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Saturday, April 19, 2008

Comments on Roubini Interview

by Calculated Risk on 4/19/2008 05:20:00 PM

Yesterday I posted three videos of an interview with Professor Nouriel Roubini on Canadian TV. Professor Roubini believes the U.S. is currently in a recession, and that the recession will be deep and long - "the most severe recession and financial crisis that the US has experienced for decades" - lasting 12 to 18 months.

I agree that the economy is probably already in a recession, but I think Roubini may be too pessimistic. My view is the recession will be less than severe (with unemployment peaking at less than 8%), although I agree the effects - especially related to employment - will probably linger for some time.

Let me point out a few points in the interview where I believe Roubini is too pessimistic:

Professor Roubini on new homes sales vs. starts:

"The production of new homes - housing starts - has already fallen by 50%, but the problem is the demand for new homes has fallen by more, 60%."
Actually the number of single family starts has fallen slightly more than new home sales.

New Home Sales vs. Single Family Housing Starts Click on graph for larger image.

This graph shows New Homes sales (seasonally adjusted annual rate) vs single family housing starts (SAAR). These two series can't be compared directly because single family housing starts includes homes built by owners - but the graph does show that starts have fallen as much or more than sales.

If you dig into the data and adjust for cancellations, it appears starts of single family homes (built for sale) have fallen below the current new home sales rate. See: More on Housing Starts

Even though Roubini is correct that inventories are at or near record levels (especially distressed existing home inventory), it's important to note that builders have finally cut production enough to start reducing the inventory of new homes. So we are probably a little further along in the process than Roubini suggests.

Roubini on walking away:
"In the United States, if you walk away from your home - what's called jingle mail because you put the keys in the envelope, you send it the banks and say goodbye - you don't have to pay the remaining balance between the value of your mortgage and the value of your home. So if you are really into negative equity - underwater - you have a huge incentive, especially if you don't have income you've lost your jobs - do to that."
This is not completely accurate.

Although I agree with Roubini that changing attitudes towards default for middle class Americans is a significant risk - something we haven't been able to quantify - the consequences are more complicated than Roubini's description and might limit the number of homeowners who actually engage in ruthless default. Note: anyone considering walking away should probably consult a lawyer and a tax accountant.

In California, purchase money is non-recourse. If the borrower walks away and mails in the keys (Fleckenstein's "jingle mail"), the lender is stuck with the collateral. However, if the California borrower refinanced, then the lender has recourse, and can pursue a judicial foreclosure (as opposed to a trustee's sale), and seek a deficiency judgment.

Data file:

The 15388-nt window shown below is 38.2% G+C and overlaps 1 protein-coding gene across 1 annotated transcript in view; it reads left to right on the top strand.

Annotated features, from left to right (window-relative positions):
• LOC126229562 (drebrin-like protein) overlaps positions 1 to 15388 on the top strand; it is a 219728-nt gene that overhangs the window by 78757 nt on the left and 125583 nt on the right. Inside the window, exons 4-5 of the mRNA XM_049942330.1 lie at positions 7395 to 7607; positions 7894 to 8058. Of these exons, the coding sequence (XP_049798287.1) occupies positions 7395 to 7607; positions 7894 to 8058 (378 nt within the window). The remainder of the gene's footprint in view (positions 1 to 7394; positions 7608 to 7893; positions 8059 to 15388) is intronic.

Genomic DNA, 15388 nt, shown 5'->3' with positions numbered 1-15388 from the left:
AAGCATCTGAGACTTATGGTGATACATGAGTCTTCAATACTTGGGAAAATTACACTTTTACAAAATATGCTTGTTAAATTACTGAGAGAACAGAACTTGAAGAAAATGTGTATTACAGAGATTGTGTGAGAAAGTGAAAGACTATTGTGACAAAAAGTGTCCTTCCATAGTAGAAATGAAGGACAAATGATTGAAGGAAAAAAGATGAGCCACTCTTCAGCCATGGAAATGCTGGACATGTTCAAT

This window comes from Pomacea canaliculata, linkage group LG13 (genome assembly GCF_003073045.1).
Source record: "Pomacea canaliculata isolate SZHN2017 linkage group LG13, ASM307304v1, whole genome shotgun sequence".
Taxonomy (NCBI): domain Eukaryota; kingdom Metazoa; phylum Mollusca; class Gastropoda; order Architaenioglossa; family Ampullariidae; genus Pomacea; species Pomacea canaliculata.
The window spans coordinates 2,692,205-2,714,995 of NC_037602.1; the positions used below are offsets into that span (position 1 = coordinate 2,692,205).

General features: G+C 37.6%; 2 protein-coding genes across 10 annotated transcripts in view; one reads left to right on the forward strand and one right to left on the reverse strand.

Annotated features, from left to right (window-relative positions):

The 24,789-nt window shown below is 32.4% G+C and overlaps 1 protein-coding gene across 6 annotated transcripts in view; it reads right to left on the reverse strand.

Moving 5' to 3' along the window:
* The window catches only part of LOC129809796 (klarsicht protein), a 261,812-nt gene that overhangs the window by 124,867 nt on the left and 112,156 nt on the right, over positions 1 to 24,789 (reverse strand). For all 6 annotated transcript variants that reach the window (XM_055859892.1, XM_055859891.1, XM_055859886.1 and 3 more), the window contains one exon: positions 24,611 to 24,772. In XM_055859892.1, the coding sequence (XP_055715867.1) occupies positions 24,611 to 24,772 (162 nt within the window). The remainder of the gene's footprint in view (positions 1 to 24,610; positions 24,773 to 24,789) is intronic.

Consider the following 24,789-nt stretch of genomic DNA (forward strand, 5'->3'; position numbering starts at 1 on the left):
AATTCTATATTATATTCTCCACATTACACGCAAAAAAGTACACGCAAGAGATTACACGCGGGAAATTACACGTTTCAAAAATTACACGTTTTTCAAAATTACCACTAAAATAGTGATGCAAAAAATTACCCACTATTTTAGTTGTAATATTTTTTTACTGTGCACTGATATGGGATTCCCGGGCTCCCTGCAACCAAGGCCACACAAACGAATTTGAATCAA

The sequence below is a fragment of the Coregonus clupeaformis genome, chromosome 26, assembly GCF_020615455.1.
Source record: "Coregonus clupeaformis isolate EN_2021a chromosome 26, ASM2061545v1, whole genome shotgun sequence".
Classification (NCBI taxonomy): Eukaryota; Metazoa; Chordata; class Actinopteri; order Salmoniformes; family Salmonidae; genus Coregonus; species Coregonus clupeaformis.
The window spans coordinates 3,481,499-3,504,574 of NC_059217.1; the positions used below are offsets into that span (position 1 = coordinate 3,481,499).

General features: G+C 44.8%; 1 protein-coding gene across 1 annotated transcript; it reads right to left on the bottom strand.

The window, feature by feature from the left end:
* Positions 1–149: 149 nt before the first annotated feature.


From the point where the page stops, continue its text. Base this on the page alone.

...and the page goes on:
The lender can enforce that deficiency judgment by attaching other assets, or by garnishing the borrower's wages. Historically lenders rarely pursued (or enforced) deficiency judgments, but that could change if many middle class borrowers, with solid jobs and assets, resort to jingle mail.

For purchase money, state law determines the recourse vs. non-recourse issue. Refis are always recourse, and there was significant refi activity in recent years. So a homeowner who chooses to "walk away" might be liable for some or all of the debt owed the lender. And the home buyers credit will be impacted - and there might be tax consequences too.

I still believe one of the greatest fears for lenders (and investors in mortgage backed securities) is that it will become socially acceptable for upside down middle class Americans to walk away from their homes. But my guess is the fear is far greater than what will really happen.

Roubini on the write down process:
"Major banks in the United States have already done something like $230 billion of write downs, but my estimate is when you are going to add it up those losses are going to be more like the order of $1 trillion. We are only at the beginning of the process of recognizing those losses. We might have a systemic banking crisis."
It's hard to compare the investment bank write downs directly to the potential total losses, since many of the losses will be taken by hedge funds, regional banks, insurance companies, and wealthy individuals and others. The following table shows the IMF's estimate of losses by institutional category.

From the IMF's Global Financial Stability Report (via Econbrowser):

Notice the IMF's estimate of losses at the banks is on the order of $440 to $510 billion. This includes all banks, and my guess is the investment banks are further along in the process than many of the regional banks. I think we are well past halfway in write downs for residential mortgages at the investment banks, although there are many other credit losses still coming (like for consumer credit cards and auto loans, construction & development and commercial real estate loans, and corporate bonds).

Therefore I believe Roubini is a little too pessimistic when he says "We are only at the beginning of the process."

So as bearish as I am - especially on housing - I am less pessimistic than Dr. Doom!